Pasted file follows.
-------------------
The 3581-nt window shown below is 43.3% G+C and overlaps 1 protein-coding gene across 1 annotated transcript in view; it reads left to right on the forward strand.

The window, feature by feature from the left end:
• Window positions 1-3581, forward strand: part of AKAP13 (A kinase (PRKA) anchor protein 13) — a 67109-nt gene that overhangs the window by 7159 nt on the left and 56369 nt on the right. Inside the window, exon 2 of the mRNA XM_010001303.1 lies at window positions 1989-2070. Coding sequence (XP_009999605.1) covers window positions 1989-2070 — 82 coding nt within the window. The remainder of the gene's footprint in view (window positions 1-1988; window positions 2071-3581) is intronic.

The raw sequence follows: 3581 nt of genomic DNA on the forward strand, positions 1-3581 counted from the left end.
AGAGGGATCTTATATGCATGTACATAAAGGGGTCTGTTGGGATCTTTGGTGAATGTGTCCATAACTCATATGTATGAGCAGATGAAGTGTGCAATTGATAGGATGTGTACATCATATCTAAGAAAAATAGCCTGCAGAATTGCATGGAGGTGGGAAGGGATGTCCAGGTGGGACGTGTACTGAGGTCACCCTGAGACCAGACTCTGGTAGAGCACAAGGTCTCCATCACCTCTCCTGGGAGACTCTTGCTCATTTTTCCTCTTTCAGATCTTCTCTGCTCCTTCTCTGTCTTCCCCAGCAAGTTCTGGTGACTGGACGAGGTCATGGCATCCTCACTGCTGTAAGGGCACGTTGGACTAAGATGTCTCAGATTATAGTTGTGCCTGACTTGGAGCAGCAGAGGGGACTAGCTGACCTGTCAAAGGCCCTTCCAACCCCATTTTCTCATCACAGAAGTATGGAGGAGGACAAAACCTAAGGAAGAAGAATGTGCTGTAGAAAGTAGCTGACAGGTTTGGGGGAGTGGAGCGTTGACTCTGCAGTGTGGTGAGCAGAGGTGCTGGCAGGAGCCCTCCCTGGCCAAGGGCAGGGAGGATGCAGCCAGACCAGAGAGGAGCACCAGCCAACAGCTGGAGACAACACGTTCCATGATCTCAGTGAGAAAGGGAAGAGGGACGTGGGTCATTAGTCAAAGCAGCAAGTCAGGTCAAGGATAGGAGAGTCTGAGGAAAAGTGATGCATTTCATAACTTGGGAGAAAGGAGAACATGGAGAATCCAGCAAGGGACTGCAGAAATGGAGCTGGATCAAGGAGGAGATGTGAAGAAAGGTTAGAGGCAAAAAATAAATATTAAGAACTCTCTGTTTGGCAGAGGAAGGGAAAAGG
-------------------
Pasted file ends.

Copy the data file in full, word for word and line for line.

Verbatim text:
The 3581-nt window shown below is 43.3% G+C and overlaps 1 protein-coding gene across 1 annotated transcript in view; it reads left to right on the forward strand.

The window, feature by feature from the left end:
• Window positions 1-3581, forward strand: part of AKAP13 (A kinase (PRKA) anchor protein 13) — a 67109-nt gene that overhangs the window by 7159 nt on the left and 56369 nt on the right. Inside the window, exon 2 of the mRNA XM_010001303.1 lies at window positions 1989-2070. Coding sequence (XP_009999605.1) covers window positions 1989-2070 — 82 coding nt within the window. The remainder of the gene's footprint in view (window positions 1-1988; window positions 2071-3581) is intronic.

The raw sequence follows: 3581 nt of genomic DNA on the forward strand, positions 1-3581 counted from the left end.
AGAGGGATCTTATATGCATGTACATAAAGGGGTCTGTTGGGATCTTTGGTGAATGTGTCCATAACTCATATGTATGAGCAGATGAAGTGTGCAATTGATAGGATGTGTACATCATATCTAAGAAAAATAGCCTGCAGAATTGCATGGAGGTGGGAAGGGATGTCCAGGTGGGACGTGTACTGAGGTCACCCTGAGACCAGACTCTGGTAGAGCACAAGGTCTCCATCACCTCTCCTGGGAGACTCTTGCTCATTTTTCCTCTTTCAGATCTTCTCTGCTCCTTCTCTGTCTTCCCCAGCAAGTTCTGGTGACTGGACGAGGTCATGGCATCCTCACTGCTGTAAGGGCACGTTGGACTAAGATGTCTCAGATTATAGTTGTGCCTGACTTGGAGCAGCAGAGGGGACTAGCTGACCTGTCAAAGGCCCTTCCAACCCCATTTTCTCATCACAGAAGTATGGAGGAGGACAAAACCTAAGGAAGAAGAATGTGCTGTAGAAAGTAGCTGACAGGTTTGGGGGAGTGGAGCGTTGACTCTGCAGTGTGGTGAGCAGAGGTGCTGGCAGGAGCCCTCCCTGGCCAAGGGCAGGGAGGATGCAGCCAGACCAGAGAGGAGCACCAGCCAACAGCTGGAGACAACACGTTCCATGATCTCAGTGAGAAAGGGAAGAGGGACGTGGGTCATTAGTCAAAGCAGCAAGTCAGGTCAAGGATAGGAGAGTCTGAGGAAAAGTGATGCATTTCATAACTTGGGAGAAAGGAGAACATGGAGAATCCAGCAAGGGACTGCAGAAATGGAGCTGGATCAAGGAGGAGATGTGAAGAAAGGTTAGAGGCAAAAAATAAATATTAAGAACTCTCTGTTTGGCAGAGGAAGGGAAAAGG